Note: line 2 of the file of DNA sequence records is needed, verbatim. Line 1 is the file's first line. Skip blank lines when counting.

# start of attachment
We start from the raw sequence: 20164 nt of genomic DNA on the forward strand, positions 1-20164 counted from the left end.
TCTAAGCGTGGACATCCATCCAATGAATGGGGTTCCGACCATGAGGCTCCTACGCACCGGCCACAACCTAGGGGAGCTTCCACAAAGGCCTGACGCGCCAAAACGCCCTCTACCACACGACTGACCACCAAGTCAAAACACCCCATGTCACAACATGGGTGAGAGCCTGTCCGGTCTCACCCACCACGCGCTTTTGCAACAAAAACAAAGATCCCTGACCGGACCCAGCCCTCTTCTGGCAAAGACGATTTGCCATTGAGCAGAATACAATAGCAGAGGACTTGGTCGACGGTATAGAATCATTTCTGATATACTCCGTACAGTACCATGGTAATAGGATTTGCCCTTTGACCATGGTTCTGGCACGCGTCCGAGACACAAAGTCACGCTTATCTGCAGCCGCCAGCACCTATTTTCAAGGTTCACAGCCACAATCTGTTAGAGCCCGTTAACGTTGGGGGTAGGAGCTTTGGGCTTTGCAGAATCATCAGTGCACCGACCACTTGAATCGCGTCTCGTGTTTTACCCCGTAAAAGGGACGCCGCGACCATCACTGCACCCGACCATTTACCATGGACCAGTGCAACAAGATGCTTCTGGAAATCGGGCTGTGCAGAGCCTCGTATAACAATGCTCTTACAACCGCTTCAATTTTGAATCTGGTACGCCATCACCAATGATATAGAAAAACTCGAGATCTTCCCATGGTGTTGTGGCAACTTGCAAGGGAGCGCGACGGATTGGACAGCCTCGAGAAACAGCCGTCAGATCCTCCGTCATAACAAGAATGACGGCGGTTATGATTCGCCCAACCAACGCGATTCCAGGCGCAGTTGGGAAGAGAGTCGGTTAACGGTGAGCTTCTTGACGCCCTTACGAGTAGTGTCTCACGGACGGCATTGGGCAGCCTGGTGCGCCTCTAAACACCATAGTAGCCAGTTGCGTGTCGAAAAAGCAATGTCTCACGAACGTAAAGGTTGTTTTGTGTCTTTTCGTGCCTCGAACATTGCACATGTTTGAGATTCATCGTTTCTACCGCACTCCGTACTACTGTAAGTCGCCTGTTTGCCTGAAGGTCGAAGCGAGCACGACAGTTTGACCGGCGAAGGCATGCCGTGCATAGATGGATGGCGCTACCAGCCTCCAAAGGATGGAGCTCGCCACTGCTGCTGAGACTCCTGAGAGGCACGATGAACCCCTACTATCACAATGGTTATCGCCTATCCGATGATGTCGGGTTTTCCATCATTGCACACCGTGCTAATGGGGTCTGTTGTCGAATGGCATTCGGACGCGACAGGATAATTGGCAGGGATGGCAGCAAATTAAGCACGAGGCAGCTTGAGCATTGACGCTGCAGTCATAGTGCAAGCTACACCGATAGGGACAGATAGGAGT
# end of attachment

TCTAAGCGTGGACATCCATCCAATGAATGGGGTTCCGACCATGAGGCTCCTACGCACCGGCCACAACCTAGGGGAGCTTCCACAAAGGCCTGACGCGCCAAAACGCCCTCTACCACACGACTGACCACCAAGTCAAAACACCCCATGTCACAACATGGGTGAGAGCCTGTCCGGTCTCACCCACCACGCGCTTTTGCAACAAAAACAAAGATCCCTGACCGGACCCAGCCCTCTTCTGGCAAAGACGATTTGCCATTGAGCAGAATACAATAGCAGAGGACTTGGTCGACGGTATAGAATCATTTCTGATATACTCCGTACAGTACCATGGTAATAGGATTTGCCCTTTGACCATGGTTCTGGCACGCGTCCGAGACACAAAGTCACGCTTATCTGCAGCCGCCAGCACCTATTTTCAAGGTTCACAGCCACAATCTGTTAGAGCCCGTTAACGTTGGGGGTAGGAGCTTTGGGCTTTGCAGAATCATCAGTGCACCGACCACTTGAATCGCGTCTCGTGTTTTACCCCGTAAAAGGGACGCCGCGACCATCACTGCACCCGACCATTTACCATGGACCAGTGCAACAAGATGCTTCTGGAAATCGGGCTGTGCAGAGCCTCGTATAACAATGCTCTTACAACCGCTTCAATTTTGAATCTGGTACGCCATCACCAATGATATAGAAAAACTCGAGATCTTCCCATGGTGTTGTGGCAACTTGCAAGGGAGCGCGACGGATTGGACAGCCTCGAGAAACAGCCGTCAGATCCTCCGTCATAACAAGAATGACGGCGGTTATGATTCGCCCAACCAACGCGATTCCAGGCGCAGTTGGGAAGAGAGTCGGTTAACGGTGAGCTTCTTGACGCCCTTACGAGTAGTGTCTCACGGACGGCATTGGGCAGCCTGGTGCGCCTCTAAACACCATAGTAGCCAGTTGCGTGTCGAAAAAGCAATGTCTCACGAACGTAAAGGTTGTTTTGTGTCTTTTCGTGCCTCGAACATTGCACATGTTTGAGATTCATCGTTTCTACCGCACTCCGTACTACTGTAAGTCGCCTGTTTGCCTGAAGGTCGAAGCGAGCACGACAGTTTGACCGGCGAAGGCATGCCGTGCATAGATGGATGGCGCTACCAGCCTCCAAAGGATGGAGCTCGCCACTGCTGCTGAGACTCCTGAGAGGCACGATGAACCCCTACTATCACAATGGTTATCGCCTATCCGATGATGTCGGGTTTTCCATCATTGCACACCGTGCTAATGGGGTCTGTTGTCGAATGGCATTCGGACGCGACAGGATAATTGGCAGGGATGGCAGCAAATTAAGCACGAGGCAGCTTGAGCATTGACGCTGCAGTCATAGTGCAAGCTACACCGATAGGGACAGATAGGAGT